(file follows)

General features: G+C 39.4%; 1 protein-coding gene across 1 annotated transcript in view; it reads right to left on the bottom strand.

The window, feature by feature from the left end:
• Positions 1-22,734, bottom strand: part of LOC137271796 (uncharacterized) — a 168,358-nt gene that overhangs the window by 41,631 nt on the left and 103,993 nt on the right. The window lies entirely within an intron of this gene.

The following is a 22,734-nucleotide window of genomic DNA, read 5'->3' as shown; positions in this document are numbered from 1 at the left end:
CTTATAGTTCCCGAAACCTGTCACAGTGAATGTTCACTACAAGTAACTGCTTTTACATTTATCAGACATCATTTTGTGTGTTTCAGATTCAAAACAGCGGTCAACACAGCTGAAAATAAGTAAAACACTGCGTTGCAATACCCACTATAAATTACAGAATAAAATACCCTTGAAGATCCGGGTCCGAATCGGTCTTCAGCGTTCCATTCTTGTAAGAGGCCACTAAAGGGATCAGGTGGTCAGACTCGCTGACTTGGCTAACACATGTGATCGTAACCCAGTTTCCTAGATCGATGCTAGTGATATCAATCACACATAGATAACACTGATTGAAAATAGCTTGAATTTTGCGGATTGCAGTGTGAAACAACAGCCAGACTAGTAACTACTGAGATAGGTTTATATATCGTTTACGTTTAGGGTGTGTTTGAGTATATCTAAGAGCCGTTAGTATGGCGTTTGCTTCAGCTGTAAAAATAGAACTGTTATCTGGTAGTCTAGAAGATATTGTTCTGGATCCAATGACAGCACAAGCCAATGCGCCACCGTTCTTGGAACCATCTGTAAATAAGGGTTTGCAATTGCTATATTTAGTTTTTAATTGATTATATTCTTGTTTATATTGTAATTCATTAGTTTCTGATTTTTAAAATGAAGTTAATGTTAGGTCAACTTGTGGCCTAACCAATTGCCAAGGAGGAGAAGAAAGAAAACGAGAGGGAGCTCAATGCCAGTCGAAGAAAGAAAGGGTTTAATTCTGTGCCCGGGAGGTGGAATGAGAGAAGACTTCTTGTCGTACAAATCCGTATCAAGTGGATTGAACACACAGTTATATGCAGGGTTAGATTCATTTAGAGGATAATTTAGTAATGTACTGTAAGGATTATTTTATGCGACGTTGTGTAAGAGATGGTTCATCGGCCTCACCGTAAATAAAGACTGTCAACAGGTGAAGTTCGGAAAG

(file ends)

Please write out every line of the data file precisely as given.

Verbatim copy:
General features: G+C 39.4%; 1 protein-coding gene across 1 annotated transcript in view; it reads right to left on the bottom strand.

The window, feature by feature from the left end:
• Positions 1-22,734, bottom strand: part of LOC137271796 (uncharacterized) — a 168,358-nt gene that overhangs the window by 41,631 nt on the left and 103,993 nt on the right. The window lies entirely within an intron of this gene.

The following is a 22,734-nucleotide window of genomic DNA, read 5'->3' as shown; positions in this document are numbered from 1 at the left end:
CTTATAGTTCCCGAAACCTGTCACAGTGAATGTTCACTACAAGTAACTGCTTTTACATTTATCAGACATCATTTTGTGTGTTTCAGATTCAAAACAGCGGTCAACACAGCTGAAAATAAGTAAAACACTGCGTTGCAATACCCACTATAAATTACAGAATAAAATACCCTTGAAGATCCGGGTCCGAATCGGTCTTCAGCGTTCCATTCTTGTAAGAGGCCACTAAAGGGATCAGGTGGTCAGACTCGCTGACTTGGCTAACACATGTGATCGTAACCCAGTTTCCTAGATCGATGCTAGTGATATCAATCACACATAGATAACACTGATTGAAAATAGCTTGAATTTTGCGGATTGCAGTGTGAAACAACAGCCAGACTAGTAACTACTGAGATAGGTTTATATATCGTTTACGTTTAGGGTGTGTTTGAGTATATCTAAGAGCCGTTAGTATGGCGTTTGCTTCAGCTGTAAAAATAGAACTGTTATCTGGTAGTCTAGAAGATATTGTTCTGGATCCAATGACAGCACAAGCCAATGCGCCACCGTTCTTGGAACCATCTGTAAATAAGGGTTTGCAATTGCTATATTTAGTTTTTAATTGATTATATTCTTGTTTATATTGTAATTCATTAGTTTCTGATTTTTAAAATGAAGTTAATGTTAGGTCAACTTGTGGCCTAACCAATTGCCAAGGAGGAGAAGAAAGAAAACGAGAGGGAGCTCAATGCCAGTCGAAGAAAGAAAGGGTTTAATTCTGTGCCCGGGAGGTGGAATGAGAGAAGACTTCTTGTCGTACAAATCCGTATCAAGTGGATTGAACACACAGTTATATGCAGGGTTAGATTCATTTAGAGGATAATTTAGTAATGTACTGTAAGGATTATTTTATGCGACGTTGTGTAAGAGATGGTTCATCGGCCTCACCGTAAATAAAGACTGTCAACAGGTGAAGTTCGGAAAG